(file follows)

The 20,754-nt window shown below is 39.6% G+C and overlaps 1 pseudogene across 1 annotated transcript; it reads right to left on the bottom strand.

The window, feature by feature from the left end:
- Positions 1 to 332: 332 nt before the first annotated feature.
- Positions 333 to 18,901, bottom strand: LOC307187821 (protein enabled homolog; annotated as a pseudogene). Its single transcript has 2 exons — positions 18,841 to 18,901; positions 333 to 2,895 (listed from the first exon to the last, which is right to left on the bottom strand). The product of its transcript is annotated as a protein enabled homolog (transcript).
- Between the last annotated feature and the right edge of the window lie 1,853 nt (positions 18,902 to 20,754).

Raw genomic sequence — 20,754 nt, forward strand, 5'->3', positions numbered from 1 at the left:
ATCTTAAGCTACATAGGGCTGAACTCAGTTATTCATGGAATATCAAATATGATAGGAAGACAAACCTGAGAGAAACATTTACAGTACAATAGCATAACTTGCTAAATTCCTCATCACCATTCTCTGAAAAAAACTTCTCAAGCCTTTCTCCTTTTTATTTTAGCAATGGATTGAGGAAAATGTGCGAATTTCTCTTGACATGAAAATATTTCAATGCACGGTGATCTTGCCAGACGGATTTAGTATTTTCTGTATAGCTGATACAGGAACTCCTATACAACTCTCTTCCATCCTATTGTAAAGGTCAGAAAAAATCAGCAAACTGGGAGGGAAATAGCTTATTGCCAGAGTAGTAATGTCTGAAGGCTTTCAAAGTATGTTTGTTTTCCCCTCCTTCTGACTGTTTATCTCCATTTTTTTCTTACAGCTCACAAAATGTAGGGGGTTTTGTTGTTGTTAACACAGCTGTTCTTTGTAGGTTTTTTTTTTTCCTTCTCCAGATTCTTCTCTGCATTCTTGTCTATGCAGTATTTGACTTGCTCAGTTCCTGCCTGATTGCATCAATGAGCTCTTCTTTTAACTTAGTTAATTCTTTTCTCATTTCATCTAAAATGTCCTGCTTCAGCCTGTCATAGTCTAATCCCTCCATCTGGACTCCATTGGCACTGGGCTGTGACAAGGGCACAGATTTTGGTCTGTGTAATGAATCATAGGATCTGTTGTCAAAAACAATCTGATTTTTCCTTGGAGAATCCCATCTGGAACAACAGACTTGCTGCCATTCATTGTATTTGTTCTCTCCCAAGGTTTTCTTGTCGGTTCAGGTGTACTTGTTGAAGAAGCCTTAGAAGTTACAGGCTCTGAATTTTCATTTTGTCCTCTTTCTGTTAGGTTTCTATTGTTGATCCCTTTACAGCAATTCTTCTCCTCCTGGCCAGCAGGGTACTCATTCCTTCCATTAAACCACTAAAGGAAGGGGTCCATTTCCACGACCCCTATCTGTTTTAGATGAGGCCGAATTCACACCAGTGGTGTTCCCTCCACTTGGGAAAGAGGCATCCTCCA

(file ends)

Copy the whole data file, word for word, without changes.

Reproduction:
The 20,754-nt window shown below is 39.6% G+C and overlaps 1 pseudogene across 1 annotated transcript; it reads right to left on the bottom strand.

The window, feature by feature from the left end:
- Positions 1 to 332: 332 nt before the first annotated feature.
- Positions 333 to 18,901, bottom strand: LOC307187821 (protein enabled homolog; annotated as a pseudogene). Its single transcript has 2 exons — positions 18,841 to 18,901; positions 333 to 2,895 (listed from the first exon to the last, which is right to left on the bottom strand). The product of its transcript is annotated as a protein enabled homolog (transcript).
- Between the last annotated feature and the right edge of the window lie 1,853 nt (positions 18,902 to 20,754).

Raw genomic sequence — 20,754 nt, forward strand, 5'->3', positions numbered from 1 at the left:
ATCTTAAGCTACATAGGGCTGAACTCAGTTATTCATGGAATATCAAATATGATAGGAAGACAAACCTGAGAGAAACATTTACAGTACAATAGCATAACTTGCTAAATTCCTCATCACCATTCTCTGAAAAAAACTTCTCAAGCCTTTCTCCTTTTTATTTTAGCAATGGATTGAGGAAAATGTGCGAATTTCTCTTGACATGAAAATATTTCAATGCACGGTGATCTTGCCAGACGGATTTAGTATTTTCTGTATAGCTGATACAGGAACTCCTATACAACTCTCTTCCATCCTATTGTAAAGGTCAGAAAAAATCAGCAAACTGGGAGGGAAATAGCTTATTGCCAGAGTAGTAATGTCTGAAGGCTTTCAAAGTATGTTTGTTTTCCCCTCCTTCTGACTGTTTATCTCCATTTTTTTCTTACAGCTCACAAAATGTAGGGGGTTTTGTTGTTGTTAACACAGCTGTTCTTTGTAGGTTTTTTTTTTTCCTTCTCCAGATTCTTCTCTGCATTCTTGTCTATGCAGTATTTGACTTGCTCAGTTCCTGCCTGATTGCATCAATGAGCTCTTCTTTTAACTTAGTTAATTCTTTTCTCATTTCATCTAAAATGTCCTGCTTCAGCCTGTCATAGTCTAATCCCTCCATCTGGACTCCATTGGCACTGGGCTGTGACAAGGGCACAGATTTTGGTCTGTGTAATGAATCATAGGATCTGTTGTCAAAAACAATCTGATTTTTCCTTGGAGAATCCCATCTGGAACAACAGACTTGCTGCCATTCATTGTATTTGTTCTCTCCCAAGGTTTTCTTGTCGGTTCAGGTGTACTTGTTGAAGAAGCCTTAGAAGTTACAGGCTCTGAATTTTCATTTTGTCCTCTTTCTGTTAGGTTTCTATTGTTGATCCCTTTACAGCAATTCTTCTCCTCCTGGCCAGCAGGGTACTCATTCCTTCCATTAAACCACTAAAGGAAGGGGTCCATTTCCACGACCCCTATCTGTTTTAGATGAGGCCGAATTCACACCAGTGGTGTTCCCTCCACTTGGGAAAGAGGCATCCTCCA